When Ed Sheeran releases a new album, he often confidently ascends to No. 1 and continues to rule the Top 40 throughout the ensuing months.

But when the 32-year-old songwriter releases his fifth album, – (Subtract), on May 5th, there will be more at stake than usual.

The song recounts a string of incidents from last spring, which Sheeran has called the most trying time of his life. After receiving a tumor diagnosis, his wife Cherry Seaborn was unable to undergo surgery until after the birth of their second child. Jamal Edwards, a musician and businessman, was his best buddy and passed away at age 31 from cocaine use. In a well-known UK court case, Sheeran was also accused of plagiarizing the works of two other songwriters for his 2017 blockbuster hit song Shape of You.

Sheeran prevailed in the case, but this week he is in a US court fighting accusations that his 2014 tune Thinking Out Loud violates the copyright of Marvin Gaye’s 1973 smash Let’s Get It On. The outcome of the lawsuit might be announced on the day Subtract is released. The complaint claims that Sheeran and co-writer Amy Wadge plagiarized an ascending four-chord sequence and its rhythm. It is being brought by the heirs of Ed Townsend, who wrote Let’s Get It On with Gaye.

Related: In His New Music Video For Boat, Ed Sheeran Rides The Waves Of Sadness And Depression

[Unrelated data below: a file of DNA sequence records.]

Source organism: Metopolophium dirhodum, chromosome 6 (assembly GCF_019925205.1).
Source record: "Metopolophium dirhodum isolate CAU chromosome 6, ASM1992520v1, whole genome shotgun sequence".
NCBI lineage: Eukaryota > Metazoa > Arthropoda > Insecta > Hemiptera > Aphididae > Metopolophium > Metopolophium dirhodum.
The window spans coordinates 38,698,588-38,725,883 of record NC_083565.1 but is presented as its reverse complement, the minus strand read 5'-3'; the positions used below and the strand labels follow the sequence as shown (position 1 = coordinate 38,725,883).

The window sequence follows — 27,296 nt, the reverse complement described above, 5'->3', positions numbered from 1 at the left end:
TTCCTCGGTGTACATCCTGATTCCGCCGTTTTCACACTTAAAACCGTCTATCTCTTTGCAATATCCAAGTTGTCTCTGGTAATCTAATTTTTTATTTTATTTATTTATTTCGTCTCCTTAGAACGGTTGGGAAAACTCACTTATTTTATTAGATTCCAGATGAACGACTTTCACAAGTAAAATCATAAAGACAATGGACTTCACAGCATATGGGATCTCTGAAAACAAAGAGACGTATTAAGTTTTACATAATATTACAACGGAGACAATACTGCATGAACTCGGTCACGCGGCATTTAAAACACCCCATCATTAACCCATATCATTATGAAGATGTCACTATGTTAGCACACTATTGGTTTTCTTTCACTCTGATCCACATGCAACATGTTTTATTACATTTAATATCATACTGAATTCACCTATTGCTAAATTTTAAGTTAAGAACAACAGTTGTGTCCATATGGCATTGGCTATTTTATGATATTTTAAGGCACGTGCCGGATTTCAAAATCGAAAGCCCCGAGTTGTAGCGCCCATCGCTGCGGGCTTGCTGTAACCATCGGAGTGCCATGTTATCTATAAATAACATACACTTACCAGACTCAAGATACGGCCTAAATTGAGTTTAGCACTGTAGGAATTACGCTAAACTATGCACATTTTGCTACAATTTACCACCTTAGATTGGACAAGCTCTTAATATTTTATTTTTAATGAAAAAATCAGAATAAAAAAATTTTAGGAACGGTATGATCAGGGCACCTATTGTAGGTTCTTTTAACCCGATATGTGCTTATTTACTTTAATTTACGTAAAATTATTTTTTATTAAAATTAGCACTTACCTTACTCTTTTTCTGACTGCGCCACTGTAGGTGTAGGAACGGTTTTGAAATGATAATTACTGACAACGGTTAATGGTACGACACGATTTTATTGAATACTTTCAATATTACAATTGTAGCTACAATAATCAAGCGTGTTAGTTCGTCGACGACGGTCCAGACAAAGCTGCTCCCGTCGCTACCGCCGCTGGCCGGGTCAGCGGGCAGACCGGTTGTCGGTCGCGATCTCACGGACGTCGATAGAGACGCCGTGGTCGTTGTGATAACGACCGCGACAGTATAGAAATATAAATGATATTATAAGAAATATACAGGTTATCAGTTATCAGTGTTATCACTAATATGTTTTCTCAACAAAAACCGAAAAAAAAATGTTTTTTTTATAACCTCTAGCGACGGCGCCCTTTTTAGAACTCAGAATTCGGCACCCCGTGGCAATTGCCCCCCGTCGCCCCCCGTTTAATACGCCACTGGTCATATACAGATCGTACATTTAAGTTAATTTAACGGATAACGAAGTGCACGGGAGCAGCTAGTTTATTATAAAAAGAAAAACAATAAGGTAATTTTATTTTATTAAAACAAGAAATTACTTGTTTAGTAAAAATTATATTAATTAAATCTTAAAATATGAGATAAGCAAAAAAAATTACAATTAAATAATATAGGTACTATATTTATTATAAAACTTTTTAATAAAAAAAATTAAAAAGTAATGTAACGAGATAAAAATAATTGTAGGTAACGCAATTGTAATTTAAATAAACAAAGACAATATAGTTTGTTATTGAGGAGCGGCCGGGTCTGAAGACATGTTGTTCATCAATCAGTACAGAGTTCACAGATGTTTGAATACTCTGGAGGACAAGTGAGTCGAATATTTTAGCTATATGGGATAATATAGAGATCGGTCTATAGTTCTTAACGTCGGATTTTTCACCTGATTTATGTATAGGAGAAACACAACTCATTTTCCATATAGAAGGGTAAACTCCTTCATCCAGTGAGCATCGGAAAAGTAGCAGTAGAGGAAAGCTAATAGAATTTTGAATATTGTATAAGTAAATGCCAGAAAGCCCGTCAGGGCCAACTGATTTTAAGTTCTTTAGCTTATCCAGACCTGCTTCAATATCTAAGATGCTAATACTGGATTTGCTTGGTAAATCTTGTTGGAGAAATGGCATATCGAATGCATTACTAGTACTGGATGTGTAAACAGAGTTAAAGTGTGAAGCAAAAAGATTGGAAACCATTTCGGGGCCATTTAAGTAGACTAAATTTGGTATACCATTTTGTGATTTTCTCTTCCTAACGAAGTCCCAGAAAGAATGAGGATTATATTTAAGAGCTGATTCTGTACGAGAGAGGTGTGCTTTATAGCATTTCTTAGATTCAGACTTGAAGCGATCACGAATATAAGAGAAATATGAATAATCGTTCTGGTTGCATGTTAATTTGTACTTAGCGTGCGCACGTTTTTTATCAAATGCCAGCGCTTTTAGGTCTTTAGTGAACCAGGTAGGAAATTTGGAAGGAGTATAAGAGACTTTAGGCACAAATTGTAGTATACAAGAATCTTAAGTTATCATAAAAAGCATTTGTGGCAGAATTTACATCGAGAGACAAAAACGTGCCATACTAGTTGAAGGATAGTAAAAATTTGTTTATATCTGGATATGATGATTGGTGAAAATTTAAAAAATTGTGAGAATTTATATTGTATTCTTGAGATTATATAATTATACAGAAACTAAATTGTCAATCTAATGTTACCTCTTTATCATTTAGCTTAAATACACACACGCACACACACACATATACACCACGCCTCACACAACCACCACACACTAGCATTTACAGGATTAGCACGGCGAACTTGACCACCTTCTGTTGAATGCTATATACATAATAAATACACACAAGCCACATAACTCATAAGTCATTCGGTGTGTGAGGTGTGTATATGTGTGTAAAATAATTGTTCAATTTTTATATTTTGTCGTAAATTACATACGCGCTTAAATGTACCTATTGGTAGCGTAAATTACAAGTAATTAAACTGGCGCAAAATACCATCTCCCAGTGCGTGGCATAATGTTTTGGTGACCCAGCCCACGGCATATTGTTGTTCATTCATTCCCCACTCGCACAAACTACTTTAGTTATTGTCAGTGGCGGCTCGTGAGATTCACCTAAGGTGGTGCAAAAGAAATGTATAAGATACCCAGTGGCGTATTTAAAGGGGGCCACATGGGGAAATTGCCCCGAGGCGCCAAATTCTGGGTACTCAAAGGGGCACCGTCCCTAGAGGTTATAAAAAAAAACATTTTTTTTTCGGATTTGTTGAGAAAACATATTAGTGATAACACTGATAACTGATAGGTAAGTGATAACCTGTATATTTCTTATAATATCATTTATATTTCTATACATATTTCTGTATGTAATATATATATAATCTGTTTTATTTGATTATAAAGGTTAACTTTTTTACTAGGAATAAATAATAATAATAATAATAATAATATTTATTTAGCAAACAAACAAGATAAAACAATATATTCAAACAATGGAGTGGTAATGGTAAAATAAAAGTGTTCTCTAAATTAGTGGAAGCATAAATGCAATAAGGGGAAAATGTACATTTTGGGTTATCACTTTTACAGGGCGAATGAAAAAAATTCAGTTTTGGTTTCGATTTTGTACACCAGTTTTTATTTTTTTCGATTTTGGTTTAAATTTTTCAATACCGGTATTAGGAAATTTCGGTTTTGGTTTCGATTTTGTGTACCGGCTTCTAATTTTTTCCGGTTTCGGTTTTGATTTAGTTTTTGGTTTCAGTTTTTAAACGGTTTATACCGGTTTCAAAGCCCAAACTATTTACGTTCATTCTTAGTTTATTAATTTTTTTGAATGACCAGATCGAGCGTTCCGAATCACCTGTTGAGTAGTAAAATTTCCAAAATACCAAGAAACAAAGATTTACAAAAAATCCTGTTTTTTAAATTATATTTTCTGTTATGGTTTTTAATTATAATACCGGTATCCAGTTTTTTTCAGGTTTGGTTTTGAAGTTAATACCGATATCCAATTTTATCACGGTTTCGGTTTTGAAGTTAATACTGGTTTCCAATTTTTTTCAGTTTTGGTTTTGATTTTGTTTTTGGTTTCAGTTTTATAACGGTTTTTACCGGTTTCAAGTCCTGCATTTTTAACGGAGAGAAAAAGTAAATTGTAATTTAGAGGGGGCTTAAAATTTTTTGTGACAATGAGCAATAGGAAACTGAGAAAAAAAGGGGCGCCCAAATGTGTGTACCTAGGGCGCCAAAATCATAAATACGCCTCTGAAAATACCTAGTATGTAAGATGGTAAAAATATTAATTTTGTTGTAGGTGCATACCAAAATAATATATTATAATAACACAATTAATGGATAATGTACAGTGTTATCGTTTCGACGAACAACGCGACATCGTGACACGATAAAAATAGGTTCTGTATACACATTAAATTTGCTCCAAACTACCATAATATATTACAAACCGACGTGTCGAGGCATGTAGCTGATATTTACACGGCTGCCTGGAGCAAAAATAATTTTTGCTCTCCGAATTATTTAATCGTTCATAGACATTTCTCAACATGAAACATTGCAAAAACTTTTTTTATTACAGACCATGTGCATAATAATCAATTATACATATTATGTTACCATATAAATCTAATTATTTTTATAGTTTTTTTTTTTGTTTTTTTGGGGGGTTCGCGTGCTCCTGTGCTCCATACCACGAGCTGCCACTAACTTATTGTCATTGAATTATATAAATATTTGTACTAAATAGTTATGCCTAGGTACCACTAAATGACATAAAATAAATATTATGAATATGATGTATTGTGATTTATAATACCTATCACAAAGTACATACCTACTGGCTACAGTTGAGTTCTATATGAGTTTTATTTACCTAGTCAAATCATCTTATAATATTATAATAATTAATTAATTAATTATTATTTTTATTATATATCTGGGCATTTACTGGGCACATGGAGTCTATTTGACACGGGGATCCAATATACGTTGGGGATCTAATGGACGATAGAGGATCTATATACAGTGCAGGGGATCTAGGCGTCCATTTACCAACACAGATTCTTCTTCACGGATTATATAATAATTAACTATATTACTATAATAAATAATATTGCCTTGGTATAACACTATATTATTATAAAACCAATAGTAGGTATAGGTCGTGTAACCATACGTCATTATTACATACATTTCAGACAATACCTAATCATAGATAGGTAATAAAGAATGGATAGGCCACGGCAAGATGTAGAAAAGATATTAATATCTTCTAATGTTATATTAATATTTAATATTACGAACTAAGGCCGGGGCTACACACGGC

The success of his earlier victory is not a guarantee, according to entertainment attorney Gregor Pryor. Sheeran might definitely have a little more faith in the legal system in the UK. It is more difficult in the US where there is a jury trial. Sheeran is “one of the highest-profile targets, so it’s got a whiff of the US celebrity lawsuit about it” in a succession of recent pop copyright disputes that also involve artists like Katy Perry and Taylor Swift.

Additionally, a live video of Sheeran transitioning from his song into Gaye’s has been referred to by the prosecution as a “smoking gun” and could be harmful to the defendant. It’s just unfortunate, Pryor said. The fact that many songs use the same chord progressions could be used to support his argument, but I don’t believe it does.

The strain on Sheeran this week is increased by the uncertainty of whether his fans would connect with a profoundly personal song that departs from his typical spread-betting genre fare to concentrate on a single, mournful sound. Sheeran is a pop everyman who has built his career on relatability.

Miley Cyrus’s 10-week reign at No. 1 with Flowers, supported by a signed CD single that cost 99p, came to an end at the end of March when the lead single from Subtract, Eyes Closed, the album’s poppiest outlier, charted at No. 1. However, its second single, the subdued Boat, only peaked at position 48 this week.

After the albums + (2011), x (2014), (2017), and = (2021), Sheeran’s series of musical representations of mathematical symbols concludes with Subtract. The National’s Aaron Dessner, who is best known to pop fans as the co-producer of Taylor Swift’s two previous albums Folklore and Evermore, helped him create the album. Sheeran and Swift are close friends, so she encouraged them to collaborate when she requested Dessner to work on the re-recording of her 2012 album Red, which includes two duets with Sheeran.


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